Your Guide to NASA's OSIRIS-REx mission

Mission Lead
8 Sep 2016
Asteroid Bennu
Current Status
Primary Mission

Facts worth sharing

  • Asteroids are leftover planet-building materials from the birth of our solar system. We think some brought water and the building blocks of life to Earth.
  • NASA’s OSIRIS-REx spacecraft will collect a sample of asteroid Bennu and return it to Earth, where we can study the sample in ways that we can't in space.
  • OSIRIS-REx is a backronym that stands for Origins, Spectral Interpretation, Resource Identification, Security, Regolith Explorer.

Why do we need OSIRIS-REx?

Our solar system is filled with countless asteroids, comets, and other small worlds left over from the disk of dust and gas that formed the planets 4.5 billion years ago. We think some of these worlds slammed into early Earth, bringing water and carbon-containing materials called organics here that formed the basis of life as we know it.

On Earth, weather and geological processes constantly alter the surface, but that's not the case on asteroids, which have remained largely unchanged. By studying them, we see what our infant solar system was like. Bennu is a near-Earth asteroid containing carbon and water. Although modern spacecraft instruments can tell us a lot about other worlds, there are certain kinds of experiments that can only be done on Earth. What we really need is a sample, so OSIRIS-REx will bring us one in 2023. 

OSIRIS-REx will also help us learn more about defending our planet from dangerous asteroids. Small worlds like Bennu, which is just 500 meters (a third of a mile) across, can have their orbits altered by small forces like heat emission in ways we don’t fully understand. These forces can add up over time and mean the difference between an asteroid missing Earth or slamming into it. OSIRIS-REx will study one of these forces, called the Yarkovsky effect.

In 2013, The Planetary Society, University of Arizona, and MIT held a naming contest for asteroid Bennu, which until then had been called 1999 RQ36. We also collected names to travel aboard OSIRIS-REx through our Messages from Earth program. If you sent your name, you can look up your certificate here!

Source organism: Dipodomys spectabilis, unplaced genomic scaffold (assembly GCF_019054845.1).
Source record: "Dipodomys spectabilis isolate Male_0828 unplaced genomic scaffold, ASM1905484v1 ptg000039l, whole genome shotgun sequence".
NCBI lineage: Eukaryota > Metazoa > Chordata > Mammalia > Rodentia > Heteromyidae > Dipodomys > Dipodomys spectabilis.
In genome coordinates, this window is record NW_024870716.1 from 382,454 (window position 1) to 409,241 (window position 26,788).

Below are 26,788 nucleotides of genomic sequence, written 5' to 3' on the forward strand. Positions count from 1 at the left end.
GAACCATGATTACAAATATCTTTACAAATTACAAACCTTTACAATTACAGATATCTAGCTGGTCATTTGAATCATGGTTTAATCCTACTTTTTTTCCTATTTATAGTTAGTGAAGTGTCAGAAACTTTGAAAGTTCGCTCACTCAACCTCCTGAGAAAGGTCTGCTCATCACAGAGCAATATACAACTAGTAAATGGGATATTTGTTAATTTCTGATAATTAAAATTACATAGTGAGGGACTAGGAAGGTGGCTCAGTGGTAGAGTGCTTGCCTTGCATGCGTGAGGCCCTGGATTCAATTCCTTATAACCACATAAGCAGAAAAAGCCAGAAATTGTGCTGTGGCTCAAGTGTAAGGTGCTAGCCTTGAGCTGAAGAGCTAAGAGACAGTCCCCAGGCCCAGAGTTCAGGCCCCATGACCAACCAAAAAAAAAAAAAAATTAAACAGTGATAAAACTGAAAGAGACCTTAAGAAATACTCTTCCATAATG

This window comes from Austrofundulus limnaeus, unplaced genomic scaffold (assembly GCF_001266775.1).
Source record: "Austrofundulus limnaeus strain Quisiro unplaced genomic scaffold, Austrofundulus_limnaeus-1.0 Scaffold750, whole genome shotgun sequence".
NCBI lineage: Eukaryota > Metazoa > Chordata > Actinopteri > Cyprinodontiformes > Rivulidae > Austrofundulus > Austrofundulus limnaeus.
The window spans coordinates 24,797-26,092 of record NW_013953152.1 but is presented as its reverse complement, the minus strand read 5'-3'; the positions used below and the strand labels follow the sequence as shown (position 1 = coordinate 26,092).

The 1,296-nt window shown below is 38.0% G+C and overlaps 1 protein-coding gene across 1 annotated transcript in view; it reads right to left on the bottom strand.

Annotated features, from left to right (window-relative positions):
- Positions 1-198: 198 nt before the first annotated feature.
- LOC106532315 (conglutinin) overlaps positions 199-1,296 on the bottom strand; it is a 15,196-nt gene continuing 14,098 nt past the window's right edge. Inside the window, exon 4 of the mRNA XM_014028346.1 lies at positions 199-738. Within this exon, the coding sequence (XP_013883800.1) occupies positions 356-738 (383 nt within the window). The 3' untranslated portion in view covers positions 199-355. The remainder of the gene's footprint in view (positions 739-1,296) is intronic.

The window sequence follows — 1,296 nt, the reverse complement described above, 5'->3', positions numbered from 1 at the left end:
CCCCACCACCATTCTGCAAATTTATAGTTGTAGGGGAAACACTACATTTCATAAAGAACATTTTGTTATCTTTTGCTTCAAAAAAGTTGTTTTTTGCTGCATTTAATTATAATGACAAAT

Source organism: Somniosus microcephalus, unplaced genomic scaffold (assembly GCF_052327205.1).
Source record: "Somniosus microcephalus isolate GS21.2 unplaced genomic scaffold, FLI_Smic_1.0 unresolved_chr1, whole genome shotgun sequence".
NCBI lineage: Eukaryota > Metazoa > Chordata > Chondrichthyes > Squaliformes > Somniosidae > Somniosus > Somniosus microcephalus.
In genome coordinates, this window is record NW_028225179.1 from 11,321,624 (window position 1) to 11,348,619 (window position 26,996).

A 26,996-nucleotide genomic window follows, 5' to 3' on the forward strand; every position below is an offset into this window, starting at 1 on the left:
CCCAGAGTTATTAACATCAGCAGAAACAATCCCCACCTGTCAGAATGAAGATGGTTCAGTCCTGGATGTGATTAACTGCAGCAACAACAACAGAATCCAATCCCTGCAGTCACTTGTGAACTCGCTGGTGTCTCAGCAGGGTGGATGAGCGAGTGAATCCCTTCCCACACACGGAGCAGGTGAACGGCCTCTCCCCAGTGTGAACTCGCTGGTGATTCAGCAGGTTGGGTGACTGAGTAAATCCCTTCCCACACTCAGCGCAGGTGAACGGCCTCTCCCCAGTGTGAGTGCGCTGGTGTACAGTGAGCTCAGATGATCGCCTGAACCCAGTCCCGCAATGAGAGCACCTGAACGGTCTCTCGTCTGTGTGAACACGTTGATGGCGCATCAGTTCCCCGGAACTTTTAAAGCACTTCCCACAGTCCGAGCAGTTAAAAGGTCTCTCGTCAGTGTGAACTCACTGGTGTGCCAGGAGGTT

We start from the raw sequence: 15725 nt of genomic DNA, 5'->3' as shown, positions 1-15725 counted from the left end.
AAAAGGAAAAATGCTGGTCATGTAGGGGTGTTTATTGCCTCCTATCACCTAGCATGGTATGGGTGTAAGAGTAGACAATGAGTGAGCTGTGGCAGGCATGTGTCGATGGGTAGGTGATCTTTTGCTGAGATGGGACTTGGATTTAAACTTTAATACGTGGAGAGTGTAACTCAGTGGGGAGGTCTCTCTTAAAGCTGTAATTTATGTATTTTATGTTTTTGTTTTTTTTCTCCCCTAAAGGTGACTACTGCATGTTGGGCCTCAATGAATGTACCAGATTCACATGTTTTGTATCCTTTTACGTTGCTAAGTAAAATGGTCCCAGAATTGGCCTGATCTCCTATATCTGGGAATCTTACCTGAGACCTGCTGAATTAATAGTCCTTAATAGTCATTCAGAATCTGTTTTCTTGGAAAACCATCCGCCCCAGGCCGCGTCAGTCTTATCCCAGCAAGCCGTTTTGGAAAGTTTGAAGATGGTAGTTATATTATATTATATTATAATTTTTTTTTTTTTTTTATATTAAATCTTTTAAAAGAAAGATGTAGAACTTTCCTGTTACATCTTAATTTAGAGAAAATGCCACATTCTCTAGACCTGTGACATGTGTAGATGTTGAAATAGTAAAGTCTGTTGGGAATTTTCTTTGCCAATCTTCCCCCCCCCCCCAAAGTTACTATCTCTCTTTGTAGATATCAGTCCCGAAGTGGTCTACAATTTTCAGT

Asteroid Bennu
Asteroid Bennu This image of asteroid Bennu was created using 12 separate images captured on 2 December 2018 by NASA's OSIRIS-REx spacecraft. NASA/Goddard/University of Arizona

How OSIRIS-REx works

OSIRIS-REx is a van-sized spacecraft weighing more than 2 metric tons, with half of that weight in fuel. It has a 3-meter-long sample arm and solar panels that fold back, giving it extra room to maneuver near Bennu’s surface and protect it from debris kicked up during sample collection. The spacecraft's small instrument deck is packed with science gear to study Bennu’s composition, map the surface, and more.

OSIRIS-REx launched in 2016 and arrived at Bennu in 2018. It set a record for orbiting the smallest-ever world, which was no small feat considering Bennu hardly has any gravity. The asteroid is actually a loose collection of barely stuck-together rocks and boulders. If you were to sit Bennu on Earth, it would likely fall apart!

Upon arrival, OSIRIS-REx found that Bennu was much rockier than expected, with no areas that met engineers' original safety criteria for collecting a sample. Fortunately the spacecraft navigates with high precision, comparing the view from its cameras to stored images of Bennu’s landscape. This allowed scientists to settle on a sample location no larger than a few parking spaces.

To collect a sample, OSIRIS-REx will gently high-five Bennu with a cylindrical device called TAGSAM at the end of its sample arm. It will fire a blast of nitrogen gas into the surface, stirring rocks and soil into a collection chamber inside TAGSAM. The spacecraft will eventually stow TAGSAM in a small capsule, depart for Earth, and release the capsule into our planet’s atmosphere. The capsule will land via parachute in the Utah desert, where scientists will collect the precious samples for analysis.

💡 OSIRIS-REx is projected to cost $1.16 billion over 15 years. The Planetary Society is working with Honeybee Robotics to develop a technology called PlanetVac that could lower the cost of collecting samples from other worlds.

OSIRIS-REx over asteroid Bennu
OSIRIS-REx over asteroid Bennu This artist's impression shows OSIRIS-REx over asteroid Bennu, moving in to collect a sample. NASA/Goddard/University of Arizona

How you can support OSIRIS-REx

Planetary Society co-founder Carl Sagan once said that "when you’re in love, you want to tell the world." Space missions like OSIRIS-REx are dependent upon sustained public enthusiasm from people like you. You know your audience best; we've got tools to help.

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